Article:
Monday, 1 December 2008

One step closer to the removal of a federal minister's right to deny access to information using a conclusive certificate

The Freedom of Information (Removal of Conclusive Certificates and Other Measures) Bill 2008 is finally before the Australian Parliament and the text can be found at Com Law.

The primary purpose of the Bill is to repeal the power to issue conclusive certificates in the Freedom of Information Act 1982 (the FOI Act) and the Archives Act 1983 (the Archives Act) for all exemption provisions where certificates may be issued.
The proposal to repeal the power to issue conclusive certificates forms part of the Government's 2007 election commitments made in its policy statement, Government information: restoring trust and integrity.
The effect of the repeal of the certificate power will be that the AAT may undertake full merits review of all exemption claims.
This Bill does not seek to alter the exemption provisions in Part IV of the FOI Act or in Division 3 Part V of the Archives Act, except to the extent that it repeals the power to issue conclusive certificates. Where a document or record properly falls within an exemption category in those Acts (for example, documents affecting personal privacy or documents whose release could damage national security, defence or international relations), access may be refused.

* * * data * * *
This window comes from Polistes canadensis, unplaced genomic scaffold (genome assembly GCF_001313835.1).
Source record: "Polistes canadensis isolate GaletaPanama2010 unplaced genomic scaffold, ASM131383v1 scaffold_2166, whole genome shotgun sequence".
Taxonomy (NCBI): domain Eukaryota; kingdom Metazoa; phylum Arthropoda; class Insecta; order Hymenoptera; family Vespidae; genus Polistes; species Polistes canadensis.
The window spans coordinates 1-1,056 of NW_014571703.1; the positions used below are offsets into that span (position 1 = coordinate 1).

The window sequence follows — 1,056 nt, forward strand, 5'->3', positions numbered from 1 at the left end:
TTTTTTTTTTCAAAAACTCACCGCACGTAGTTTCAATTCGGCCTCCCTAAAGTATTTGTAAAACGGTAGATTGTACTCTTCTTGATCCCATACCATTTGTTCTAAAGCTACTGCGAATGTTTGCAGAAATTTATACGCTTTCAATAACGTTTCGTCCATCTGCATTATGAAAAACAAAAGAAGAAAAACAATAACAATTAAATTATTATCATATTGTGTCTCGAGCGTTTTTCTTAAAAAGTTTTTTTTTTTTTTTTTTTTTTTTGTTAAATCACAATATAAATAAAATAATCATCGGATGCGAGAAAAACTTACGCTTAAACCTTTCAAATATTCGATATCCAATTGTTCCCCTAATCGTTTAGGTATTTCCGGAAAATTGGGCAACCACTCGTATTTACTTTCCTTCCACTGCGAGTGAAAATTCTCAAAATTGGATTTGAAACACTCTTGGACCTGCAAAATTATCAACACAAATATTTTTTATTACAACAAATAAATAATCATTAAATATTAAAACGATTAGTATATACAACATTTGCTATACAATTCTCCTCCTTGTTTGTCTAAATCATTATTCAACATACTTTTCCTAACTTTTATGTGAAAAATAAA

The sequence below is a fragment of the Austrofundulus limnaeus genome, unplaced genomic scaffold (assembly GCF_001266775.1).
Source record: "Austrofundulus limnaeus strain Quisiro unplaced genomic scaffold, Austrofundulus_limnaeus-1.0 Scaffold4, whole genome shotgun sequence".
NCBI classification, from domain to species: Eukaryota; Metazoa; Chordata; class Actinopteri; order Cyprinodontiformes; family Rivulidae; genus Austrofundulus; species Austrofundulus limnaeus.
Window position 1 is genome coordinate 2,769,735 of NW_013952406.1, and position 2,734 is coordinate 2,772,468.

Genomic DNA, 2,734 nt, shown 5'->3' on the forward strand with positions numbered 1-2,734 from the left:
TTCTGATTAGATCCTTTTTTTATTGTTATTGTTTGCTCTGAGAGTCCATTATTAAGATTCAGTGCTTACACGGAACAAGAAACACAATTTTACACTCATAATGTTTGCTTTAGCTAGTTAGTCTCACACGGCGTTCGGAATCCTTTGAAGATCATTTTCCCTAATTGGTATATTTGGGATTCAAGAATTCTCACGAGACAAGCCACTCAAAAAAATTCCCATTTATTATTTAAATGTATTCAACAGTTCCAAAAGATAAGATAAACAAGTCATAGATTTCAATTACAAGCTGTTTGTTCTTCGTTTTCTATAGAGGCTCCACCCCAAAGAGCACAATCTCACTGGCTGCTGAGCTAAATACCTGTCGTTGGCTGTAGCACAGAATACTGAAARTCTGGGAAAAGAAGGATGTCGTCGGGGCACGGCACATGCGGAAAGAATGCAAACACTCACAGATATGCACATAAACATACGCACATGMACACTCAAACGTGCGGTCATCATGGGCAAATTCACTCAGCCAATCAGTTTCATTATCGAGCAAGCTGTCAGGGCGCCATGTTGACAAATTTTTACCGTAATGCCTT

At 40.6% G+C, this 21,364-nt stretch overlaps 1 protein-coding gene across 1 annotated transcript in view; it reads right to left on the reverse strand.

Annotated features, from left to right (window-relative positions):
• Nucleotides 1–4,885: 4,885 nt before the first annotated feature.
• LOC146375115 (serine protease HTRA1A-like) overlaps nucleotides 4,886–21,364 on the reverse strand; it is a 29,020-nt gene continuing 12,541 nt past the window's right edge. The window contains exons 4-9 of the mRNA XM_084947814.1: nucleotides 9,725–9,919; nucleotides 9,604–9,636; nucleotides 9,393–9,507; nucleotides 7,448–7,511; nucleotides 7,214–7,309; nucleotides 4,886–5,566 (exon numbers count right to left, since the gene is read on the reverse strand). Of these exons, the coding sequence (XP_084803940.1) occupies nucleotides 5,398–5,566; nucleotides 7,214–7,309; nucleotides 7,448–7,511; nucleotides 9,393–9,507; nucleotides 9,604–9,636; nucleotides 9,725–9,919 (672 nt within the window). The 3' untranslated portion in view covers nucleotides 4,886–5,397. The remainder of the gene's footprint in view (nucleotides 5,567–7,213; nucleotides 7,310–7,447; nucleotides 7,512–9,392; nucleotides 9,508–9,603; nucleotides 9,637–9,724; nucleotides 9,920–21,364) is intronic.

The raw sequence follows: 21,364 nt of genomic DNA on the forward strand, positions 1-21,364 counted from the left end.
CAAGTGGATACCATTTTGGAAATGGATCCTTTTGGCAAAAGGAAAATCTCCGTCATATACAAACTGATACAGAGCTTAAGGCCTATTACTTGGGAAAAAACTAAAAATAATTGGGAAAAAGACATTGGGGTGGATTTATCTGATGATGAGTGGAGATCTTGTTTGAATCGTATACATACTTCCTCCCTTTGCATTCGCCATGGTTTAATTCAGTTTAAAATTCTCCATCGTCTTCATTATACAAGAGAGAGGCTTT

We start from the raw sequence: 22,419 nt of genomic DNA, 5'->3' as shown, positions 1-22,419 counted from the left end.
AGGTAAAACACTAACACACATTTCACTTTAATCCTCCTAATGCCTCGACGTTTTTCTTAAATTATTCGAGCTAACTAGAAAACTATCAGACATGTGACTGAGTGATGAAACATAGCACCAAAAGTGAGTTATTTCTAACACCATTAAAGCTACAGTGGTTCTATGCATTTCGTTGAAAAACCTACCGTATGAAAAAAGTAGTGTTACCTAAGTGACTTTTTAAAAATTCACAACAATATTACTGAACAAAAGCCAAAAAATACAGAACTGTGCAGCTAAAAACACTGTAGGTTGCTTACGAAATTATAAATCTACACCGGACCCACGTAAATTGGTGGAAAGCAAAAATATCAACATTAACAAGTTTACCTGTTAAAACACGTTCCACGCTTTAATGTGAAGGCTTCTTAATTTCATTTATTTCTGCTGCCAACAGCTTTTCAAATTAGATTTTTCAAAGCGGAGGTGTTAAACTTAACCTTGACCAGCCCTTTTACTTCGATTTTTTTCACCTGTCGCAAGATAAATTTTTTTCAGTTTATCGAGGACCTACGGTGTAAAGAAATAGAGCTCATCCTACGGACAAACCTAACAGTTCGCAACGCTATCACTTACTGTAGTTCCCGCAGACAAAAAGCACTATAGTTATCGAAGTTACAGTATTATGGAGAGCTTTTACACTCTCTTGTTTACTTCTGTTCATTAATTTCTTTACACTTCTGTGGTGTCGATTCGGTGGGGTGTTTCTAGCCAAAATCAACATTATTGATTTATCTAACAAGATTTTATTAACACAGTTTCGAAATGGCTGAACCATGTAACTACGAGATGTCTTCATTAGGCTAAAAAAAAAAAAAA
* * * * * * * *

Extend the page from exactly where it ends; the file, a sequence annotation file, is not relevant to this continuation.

Existing conclusive certificates will be revoked if and when a new request for access to a document or record covered by a certificate is received.

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